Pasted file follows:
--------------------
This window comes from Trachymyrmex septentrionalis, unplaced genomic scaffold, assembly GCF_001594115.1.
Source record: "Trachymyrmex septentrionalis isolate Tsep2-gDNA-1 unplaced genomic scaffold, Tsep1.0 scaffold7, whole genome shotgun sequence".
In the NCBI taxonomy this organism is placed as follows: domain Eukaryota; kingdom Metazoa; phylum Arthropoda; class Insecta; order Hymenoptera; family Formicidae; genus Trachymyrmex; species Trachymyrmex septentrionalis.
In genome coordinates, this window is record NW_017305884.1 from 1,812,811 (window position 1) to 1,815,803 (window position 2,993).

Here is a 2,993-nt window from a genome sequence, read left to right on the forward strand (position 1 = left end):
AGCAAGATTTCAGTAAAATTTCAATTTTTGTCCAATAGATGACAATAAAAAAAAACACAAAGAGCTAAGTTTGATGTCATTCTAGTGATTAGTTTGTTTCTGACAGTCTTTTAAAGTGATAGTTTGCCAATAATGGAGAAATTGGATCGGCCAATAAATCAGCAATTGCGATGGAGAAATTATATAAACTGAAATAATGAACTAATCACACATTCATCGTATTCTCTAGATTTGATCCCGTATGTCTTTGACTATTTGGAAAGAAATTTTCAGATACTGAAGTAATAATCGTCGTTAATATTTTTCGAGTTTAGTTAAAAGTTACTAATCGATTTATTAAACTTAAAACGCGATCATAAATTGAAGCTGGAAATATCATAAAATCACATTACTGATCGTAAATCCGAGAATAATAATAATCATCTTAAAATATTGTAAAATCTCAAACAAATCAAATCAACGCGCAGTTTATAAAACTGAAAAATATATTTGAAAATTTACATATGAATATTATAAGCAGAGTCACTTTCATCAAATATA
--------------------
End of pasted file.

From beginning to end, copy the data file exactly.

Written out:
This window comes from Trachymyrmex septentrionalis, unplaced genomic scaffold, assembly GCF_001594115.1.
Source record: "Trachymyrmex septentrionalis isolate Tsep2-gDNA-1 unplaced genomic scaffold, Tsep1.0 scaffold7, whole genome shotgun sequence".
In the NCBI taxonomy this organism is placed as follows: domain Eukaryota; kingdom Metazoa; phylum Arthropoda; class Insecta; order Hymenoptera; family Formicidae; genus Trachymyrmex; species Trachymyrmex septentrionalis.
In genome coordinates, this window is record NW_017305884.1 from 1,812,811 (window position 1) to 1,815,803 (window position 2,993).

Here is a 2,993-nt window from a genome sequence, read left to right on the forward strand (position 1 = left end):
AGCAAGATTTCAGTAAAATTTCAATTTTTGTCCAATAGATGACAATAAAAAAAAACACAAAGAGCTAAGTTTGATGTCATTCTAGTGATTAGTTTGTTTCTGACAGTCTTTTAAAGTGATAGTTTGCCAATAATGGAGAAATTGGATCGGCCAATAAATCAGCAATTGCGATGGAGAAATTATATAAACTGAAATAATGAACTAATCACACATTCATCGTATTCTCTAGATTTGATCCCGTATGTCTTTGACTATTTGGAAAGAAATTTTCAGATACTGAAGTAATAATCGTCGTTAATATTTTTCGAGTTTAGTTAAAAGTTACTAATCGATTTATTAAACTTAAAACGCGATCATAAATTGAAGCTGGAAATATCATAAAATCACATTACTGATCGTAAATCCGAGAATAATAATAATCATCTTAAAATATTGTAAAATCTCAAACAAATCAAATCAACGCGCAGTTTATAAAACTGAAAAATATATTTGAAAATTTACATATGAATATTATAAGCAGAGTCACTTTCATCAAATATA